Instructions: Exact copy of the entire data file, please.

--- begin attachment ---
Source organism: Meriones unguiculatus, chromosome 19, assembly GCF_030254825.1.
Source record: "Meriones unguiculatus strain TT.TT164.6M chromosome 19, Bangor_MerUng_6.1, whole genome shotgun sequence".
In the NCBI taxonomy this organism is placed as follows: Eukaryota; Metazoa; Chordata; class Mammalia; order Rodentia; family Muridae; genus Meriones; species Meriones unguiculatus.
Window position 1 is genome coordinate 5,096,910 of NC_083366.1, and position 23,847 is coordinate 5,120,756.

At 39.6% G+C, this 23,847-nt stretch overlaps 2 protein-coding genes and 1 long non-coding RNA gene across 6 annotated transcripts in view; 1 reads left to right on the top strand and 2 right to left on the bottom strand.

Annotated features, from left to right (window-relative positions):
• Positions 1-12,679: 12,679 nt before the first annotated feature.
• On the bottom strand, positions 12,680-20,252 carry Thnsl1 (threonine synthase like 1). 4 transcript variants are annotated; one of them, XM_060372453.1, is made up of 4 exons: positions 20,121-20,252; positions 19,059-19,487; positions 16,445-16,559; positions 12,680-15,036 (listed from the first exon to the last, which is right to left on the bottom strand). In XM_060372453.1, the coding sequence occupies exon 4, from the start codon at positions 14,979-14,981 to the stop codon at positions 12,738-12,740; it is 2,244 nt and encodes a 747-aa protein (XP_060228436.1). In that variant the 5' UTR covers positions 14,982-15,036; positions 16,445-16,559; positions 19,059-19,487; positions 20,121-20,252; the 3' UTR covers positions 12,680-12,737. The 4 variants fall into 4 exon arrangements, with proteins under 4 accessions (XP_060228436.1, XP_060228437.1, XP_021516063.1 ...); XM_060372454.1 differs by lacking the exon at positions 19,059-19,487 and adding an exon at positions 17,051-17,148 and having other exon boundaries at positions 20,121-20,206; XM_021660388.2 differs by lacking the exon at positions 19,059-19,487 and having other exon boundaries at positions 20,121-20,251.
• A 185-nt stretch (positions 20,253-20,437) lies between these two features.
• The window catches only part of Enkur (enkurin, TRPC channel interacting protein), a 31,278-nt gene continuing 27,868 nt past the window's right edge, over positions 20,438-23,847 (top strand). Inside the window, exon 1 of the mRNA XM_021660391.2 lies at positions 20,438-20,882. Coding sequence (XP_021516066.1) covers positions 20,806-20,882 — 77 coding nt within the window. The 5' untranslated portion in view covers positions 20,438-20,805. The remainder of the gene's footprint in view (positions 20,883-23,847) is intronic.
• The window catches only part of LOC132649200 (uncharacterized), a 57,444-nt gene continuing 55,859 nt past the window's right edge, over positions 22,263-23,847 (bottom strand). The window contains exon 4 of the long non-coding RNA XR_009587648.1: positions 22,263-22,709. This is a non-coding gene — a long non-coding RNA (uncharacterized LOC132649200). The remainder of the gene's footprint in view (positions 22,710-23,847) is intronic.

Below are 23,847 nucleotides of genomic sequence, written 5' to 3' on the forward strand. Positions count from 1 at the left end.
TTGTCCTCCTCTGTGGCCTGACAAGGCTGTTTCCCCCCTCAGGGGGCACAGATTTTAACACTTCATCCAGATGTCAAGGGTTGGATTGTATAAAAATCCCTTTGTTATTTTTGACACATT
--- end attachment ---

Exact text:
Source organism: Meriones unguiculatus, chromosome 19, assembly GCF_030254825.1.
Source record: "Meriones unguiculatus strain TT.TT164.6M chromosome 19, Bangor_MerUng_6.1, whole genome shotgun sequence".
In the NCBI taxonomy this organism is placed as follows: Eukaryota; Metazoa; Chordata; class Mammalia; order Rodentia; family Muridae; genus Meriones; species Meriones unguiculatus.
Window position 1 is genome coordinate 5,096,910 of NC_083366.1, and position 23,847 is coordinate 5,120,756.

At 39.6% G+C, this 23,847-nt stretch overlaps 2 protein-coding genes and 1 long non-coding RNA gene across 6 annotated transcripts in view; 1 reads left to right on the top strand and 2 right to left on the bottom strand.

Annotated features, from left to right (window-relative positions):
• Positions 1-12,679: 12,679 nt before the first annotated feature.
• On the bottom strand, positions 12,680-20,252 carry Thnsl1 (threonine synthase like 1). 4 transcript variants are annotated; one of them, XM_060372453.1, is made up of 4 exons: positions 20,121-20,252; positions 19,059-19,487; positions 16,445-16,559; positions 12,680-15,036 (listed from the first exon to the last, which is right to left on the bottom strand). In XM_060372453.1, the coding sequence occupies exon 4, from the start codon at positions 14,979-14,981 to the stop codon at positions 12,738-12,740; it is 2,244 nt and encodes a 747-aa protein (XP_060228436.1). In that variant the 5' UTR covers positions 14,982-15,036; positions 16,445-16,559; positions 19,059-19,487; positions 20,121-20,252; the 3' UTR covers positions 12,680-12,737. The 4 variants fall into 4 exon arrangements, with proteins under 4 accessions (XP_060228436.1, XP_060228437.1, XP_021516063.1 ...); XM_060372454.1 differs by lacking the exon at positions 19,059-19,487 and adding an exon at positions 17,051-17,148 and having other exon boundaries at positions 20,121-20,206; XM_021660388.2 differs by lacking the exon at positions 19,059-19,487 and having other exon boundaries at positions 20,121-20,251.
• A 185-nt stretch (positions 20,253-20,437) lies between these two features.
• The window catches only part of Enkur (enkurin, TRPC channel interacting protein), a 31,278-nt gene continuing 27,868 nt past the window's right edge, over positions 20,438-23,847 (top strand). Inside the window, exon 1 of the mRNA XM_021660391.2 lies at positions 20,438-20,882. Coding sequence (XP_021516066.1) covers positions 20,806-20,882 — 77 coding nt within the window. The 5' untranslated portion in view covers positions 20,438-20,805. The remainder of the gene's footprint in view (positions 20,883-23,847) is intronic.
• The window catches only part of LOC132649200 (uncharacterized), a 57,444-nt gene continuing 55,859 nt past the window's right edge, over positions 22,263-23,847 (bottom strand). The window contains exon 4 of the long non-coding RNA XR_009587648.1: positions 22,263-22,709. This is a non-coding gene — a long non-coding RNA (uncharacterized LOC132649200). The remainder of the gene's footprint in view (positions 22,710-23,847) is intronic.

Below are 23,847 nucleotides of genomic sequence, written 5' to 3' on the forward strand. Positions count from 1 at the left end.
TTGTCCTCCTCTGTGGCCTGACAAGGCTGTTTCCCCCCTCAGGGGGCACAGATTTTAACACTTCATCCAGATGTCAAGGGTTGGATTGTATAAAAATCCCTTTGTTATTTTTGACACATT